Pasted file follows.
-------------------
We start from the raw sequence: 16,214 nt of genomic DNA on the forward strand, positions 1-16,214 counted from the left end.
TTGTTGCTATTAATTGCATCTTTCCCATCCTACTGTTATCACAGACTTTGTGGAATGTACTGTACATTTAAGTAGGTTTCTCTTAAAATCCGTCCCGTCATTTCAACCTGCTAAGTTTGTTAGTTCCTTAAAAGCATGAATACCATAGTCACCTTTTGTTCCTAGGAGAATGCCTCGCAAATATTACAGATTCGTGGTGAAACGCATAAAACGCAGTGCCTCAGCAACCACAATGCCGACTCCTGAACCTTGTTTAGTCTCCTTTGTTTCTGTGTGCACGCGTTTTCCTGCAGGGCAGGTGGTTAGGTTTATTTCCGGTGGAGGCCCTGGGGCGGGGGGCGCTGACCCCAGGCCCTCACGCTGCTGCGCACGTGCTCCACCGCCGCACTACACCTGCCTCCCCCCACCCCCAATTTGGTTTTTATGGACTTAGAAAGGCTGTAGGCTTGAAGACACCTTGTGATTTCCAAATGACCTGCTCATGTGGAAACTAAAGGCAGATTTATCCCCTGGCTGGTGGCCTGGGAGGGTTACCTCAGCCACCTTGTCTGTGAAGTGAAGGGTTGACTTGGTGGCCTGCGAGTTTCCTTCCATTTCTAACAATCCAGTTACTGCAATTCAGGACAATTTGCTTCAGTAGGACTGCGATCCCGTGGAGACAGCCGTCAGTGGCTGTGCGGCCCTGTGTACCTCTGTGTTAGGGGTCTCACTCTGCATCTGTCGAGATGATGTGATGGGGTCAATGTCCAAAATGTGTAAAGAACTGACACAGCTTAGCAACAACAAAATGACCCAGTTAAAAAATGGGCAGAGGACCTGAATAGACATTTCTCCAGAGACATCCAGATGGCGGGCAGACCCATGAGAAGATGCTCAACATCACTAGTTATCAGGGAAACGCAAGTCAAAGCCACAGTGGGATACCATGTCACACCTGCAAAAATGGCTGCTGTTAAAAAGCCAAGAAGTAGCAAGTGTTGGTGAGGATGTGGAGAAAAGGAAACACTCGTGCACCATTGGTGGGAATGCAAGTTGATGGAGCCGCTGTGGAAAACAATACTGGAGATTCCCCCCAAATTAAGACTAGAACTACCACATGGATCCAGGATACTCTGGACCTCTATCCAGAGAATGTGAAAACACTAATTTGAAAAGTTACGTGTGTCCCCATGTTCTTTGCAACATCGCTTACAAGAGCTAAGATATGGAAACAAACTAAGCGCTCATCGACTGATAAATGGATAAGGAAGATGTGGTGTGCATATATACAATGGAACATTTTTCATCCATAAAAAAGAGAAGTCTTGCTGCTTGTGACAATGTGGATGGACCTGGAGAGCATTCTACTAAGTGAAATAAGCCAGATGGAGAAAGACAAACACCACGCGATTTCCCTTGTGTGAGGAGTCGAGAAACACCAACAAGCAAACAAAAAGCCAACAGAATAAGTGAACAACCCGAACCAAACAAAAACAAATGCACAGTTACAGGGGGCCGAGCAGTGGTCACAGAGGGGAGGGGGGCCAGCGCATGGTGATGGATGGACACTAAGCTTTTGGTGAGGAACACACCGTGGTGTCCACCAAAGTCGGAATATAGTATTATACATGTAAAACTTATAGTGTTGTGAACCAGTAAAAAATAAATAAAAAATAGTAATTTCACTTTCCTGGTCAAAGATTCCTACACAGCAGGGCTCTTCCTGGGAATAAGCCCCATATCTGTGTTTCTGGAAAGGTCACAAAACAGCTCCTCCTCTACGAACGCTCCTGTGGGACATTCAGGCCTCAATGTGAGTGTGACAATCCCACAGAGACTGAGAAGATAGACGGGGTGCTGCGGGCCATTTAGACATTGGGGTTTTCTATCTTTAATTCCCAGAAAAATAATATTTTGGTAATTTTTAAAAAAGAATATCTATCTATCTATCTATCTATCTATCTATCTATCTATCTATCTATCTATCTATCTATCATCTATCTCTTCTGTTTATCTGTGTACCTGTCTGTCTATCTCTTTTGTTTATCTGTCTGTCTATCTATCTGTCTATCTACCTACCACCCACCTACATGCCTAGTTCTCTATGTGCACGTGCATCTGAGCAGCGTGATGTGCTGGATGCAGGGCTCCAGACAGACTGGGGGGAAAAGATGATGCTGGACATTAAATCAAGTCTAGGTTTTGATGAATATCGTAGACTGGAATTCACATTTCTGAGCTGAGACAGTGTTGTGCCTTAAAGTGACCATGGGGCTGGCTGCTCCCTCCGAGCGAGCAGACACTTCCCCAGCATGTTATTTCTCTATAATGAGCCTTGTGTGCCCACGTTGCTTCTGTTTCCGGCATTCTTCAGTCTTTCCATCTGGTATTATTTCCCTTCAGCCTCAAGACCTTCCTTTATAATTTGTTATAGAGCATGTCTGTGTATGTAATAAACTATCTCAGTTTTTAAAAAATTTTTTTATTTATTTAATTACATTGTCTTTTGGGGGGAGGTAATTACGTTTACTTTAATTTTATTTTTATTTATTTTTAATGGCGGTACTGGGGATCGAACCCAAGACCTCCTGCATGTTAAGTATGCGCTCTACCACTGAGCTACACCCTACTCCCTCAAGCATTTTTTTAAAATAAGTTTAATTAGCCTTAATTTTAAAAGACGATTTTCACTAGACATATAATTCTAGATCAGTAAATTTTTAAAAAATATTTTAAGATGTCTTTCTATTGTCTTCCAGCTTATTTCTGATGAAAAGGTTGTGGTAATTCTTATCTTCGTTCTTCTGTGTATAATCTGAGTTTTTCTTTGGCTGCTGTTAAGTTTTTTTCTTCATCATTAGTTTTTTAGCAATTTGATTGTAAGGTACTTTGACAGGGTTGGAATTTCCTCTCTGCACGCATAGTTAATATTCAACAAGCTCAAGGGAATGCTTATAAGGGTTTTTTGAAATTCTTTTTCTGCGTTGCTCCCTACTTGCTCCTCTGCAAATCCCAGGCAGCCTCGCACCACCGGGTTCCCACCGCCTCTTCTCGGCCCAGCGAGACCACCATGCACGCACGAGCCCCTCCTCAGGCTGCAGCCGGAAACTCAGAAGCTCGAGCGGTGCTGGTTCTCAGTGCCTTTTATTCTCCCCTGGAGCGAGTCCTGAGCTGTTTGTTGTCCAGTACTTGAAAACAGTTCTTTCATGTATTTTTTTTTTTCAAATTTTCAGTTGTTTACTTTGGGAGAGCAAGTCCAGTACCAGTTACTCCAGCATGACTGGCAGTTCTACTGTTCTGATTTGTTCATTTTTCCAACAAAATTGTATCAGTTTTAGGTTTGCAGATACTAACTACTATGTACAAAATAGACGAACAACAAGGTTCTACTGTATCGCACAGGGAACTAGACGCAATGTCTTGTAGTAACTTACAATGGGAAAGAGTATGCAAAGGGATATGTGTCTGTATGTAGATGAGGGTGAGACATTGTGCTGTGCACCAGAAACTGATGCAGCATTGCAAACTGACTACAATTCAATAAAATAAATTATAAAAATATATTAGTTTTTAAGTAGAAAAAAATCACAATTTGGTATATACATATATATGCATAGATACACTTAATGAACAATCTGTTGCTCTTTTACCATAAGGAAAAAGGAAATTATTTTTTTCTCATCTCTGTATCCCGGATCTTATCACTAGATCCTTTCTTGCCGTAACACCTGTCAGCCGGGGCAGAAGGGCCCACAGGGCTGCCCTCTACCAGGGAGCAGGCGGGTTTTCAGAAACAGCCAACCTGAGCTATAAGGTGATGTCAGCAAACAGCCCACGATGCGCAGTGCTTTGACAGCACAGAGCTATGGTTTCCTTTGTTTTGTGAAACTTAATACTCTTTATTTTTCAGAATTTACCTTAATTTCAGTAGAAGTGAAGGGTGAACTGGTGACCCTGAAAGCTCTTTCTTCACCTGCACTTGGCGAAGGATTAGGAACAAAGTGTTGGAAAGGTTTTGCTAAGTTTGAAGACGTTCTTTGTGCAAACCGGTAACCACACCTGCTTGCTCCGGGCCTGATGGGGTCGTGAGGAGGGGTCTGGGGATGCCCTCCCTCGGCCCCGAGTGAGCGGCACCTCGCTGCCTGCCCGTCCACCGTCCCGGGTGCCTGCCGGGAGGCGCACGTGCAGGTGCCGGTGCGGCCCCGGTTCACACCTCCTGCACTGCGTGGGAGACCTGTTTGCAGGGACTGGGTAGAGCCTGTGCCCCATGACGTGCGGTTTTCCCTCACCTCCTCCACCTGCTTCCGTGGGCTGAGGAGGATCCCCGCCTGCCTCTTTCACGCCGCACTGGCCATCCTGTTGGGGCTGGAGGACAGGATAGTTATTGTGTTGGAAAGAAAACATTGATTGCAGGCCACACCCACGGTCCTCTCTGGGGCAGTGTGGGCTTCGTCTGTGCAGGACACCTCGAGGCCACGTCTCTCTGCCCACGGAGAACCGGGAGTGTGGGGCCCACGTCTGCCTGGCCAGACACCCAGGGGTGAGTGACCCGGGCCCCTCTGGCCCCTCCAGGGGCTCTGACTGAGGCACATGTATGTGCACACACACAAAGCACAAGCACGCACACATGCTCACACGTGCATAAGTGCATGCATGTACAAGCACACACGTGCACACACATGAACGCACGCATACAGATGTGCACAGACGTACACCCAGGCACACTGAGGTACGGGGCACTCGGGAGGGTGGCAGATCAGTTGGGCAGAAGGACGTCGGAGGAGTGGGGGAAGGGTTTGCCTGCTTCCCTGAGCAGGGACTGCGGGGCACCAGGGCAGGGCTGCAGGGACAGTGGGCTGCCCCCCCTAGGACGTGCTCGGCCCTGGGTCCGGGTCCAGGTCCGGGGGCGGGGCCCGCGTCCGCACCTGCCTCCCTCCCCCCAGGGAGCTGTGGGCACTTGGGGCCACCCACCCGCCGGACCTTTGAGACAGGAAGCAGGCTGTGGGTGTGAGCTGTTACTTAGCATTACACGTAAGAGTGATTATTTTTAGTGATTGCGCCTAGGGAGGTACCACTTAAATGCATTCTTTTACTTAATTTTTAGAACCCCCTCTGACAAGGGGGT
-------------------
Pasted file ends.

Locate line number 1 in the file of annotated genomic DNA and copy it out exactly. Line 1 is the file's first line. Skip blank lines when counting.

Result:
We start from the raw sequence: 16,214 nt of genomic DNA on the forward strand, positions 1-16,214 counted from the left end.